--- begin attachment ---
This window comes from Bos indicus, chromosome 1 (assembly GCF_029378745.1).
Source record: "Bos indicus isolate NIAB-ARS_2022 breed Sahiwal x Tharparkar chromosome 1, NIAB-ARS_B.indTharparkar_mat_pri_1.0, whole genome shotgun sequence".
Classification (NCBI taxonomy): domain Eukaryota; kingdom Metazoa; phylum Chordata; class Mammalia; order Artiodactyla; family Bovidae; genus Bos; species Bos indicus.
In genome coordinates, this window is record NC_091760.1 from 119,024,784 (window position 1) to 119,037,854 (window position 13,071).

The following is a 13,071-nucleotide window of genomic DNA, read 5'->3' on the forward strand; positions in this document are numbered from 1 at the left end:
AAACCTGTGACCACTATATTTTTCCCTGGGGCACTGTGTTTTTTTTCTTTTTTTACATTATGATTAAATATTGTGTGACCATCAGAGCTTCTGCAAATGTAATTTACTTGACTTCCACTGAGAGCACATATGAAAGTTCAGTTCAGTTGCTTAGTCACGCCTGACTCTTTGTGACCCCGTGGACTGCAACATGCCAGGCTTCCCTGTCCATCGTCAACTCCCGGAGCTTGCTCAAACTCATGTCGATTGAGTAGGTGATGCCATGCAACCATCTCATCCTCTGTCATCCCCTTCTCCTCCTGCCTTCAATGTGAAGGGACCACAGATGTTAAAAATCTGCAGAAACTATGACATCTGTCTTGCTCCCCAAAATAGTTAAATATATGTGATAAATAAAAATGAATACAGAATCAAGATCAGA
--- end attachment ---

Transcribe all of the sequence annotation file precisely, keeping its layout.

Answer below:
This window comes from Bos indicus, chromosome 1 (assembly GCF_029378745.1).
Source record: "Bos indicus isolate NIAB-ARS_2022 breed Sahiwal x Tharparkar chromosome 1, NIAB-ARS_B.indTharparkar_mat_pri_1.0, whole genome shotgun sequence".
Classification (NCBI taxonomy): domain Eukaryota; kingdom Metazoa; phylum Chordata; class Mammalia; order Artiodactyla; family Bovidae; genus Bos; species Bos indicus.
In genome coordinates, this window is record NC_091760.1 from 119,024,784 (window position 1) to 119,037,854 (window position 13,071).

The following is a 13,071-nucleotide window of genomic DNA, read 5'->3' on the forward strand; positions in this document are numbered from 1 at the left end:
AAACCTGTGACCACTATATTTTTCCCTGGGGCACTGTGTTTTTTTTCTTTTTTTACATTATGATTAAATATTGTGTGACCATCAGAGCTTCTGCAAATGTAATTTACTTGACTTCCACTGAGAGCACATATGAAAGTTCAGTTCAGTTGCTTAGTCACGCCTGACTCTTTGTGACCCCGTGGACTGCAACATGCCAGGCTTCCCTGTCCATCGTCAACTCCCGGAGCTTGCTCAAACTCATGTCGATTGAGTAGGTGATGCCATGCAACCATCTCATCCTCTGTCATCCCCTTCTCCTCCTGCCTTCAATGTGAAGGGACCACAGATGTTAAAAATCTGCAGAAACTATGACATCTGTCTTGCTCCCCAAAATAGTTAAATATATGTGATAAATAAAAATGAATACAGAATCAAGATCAGA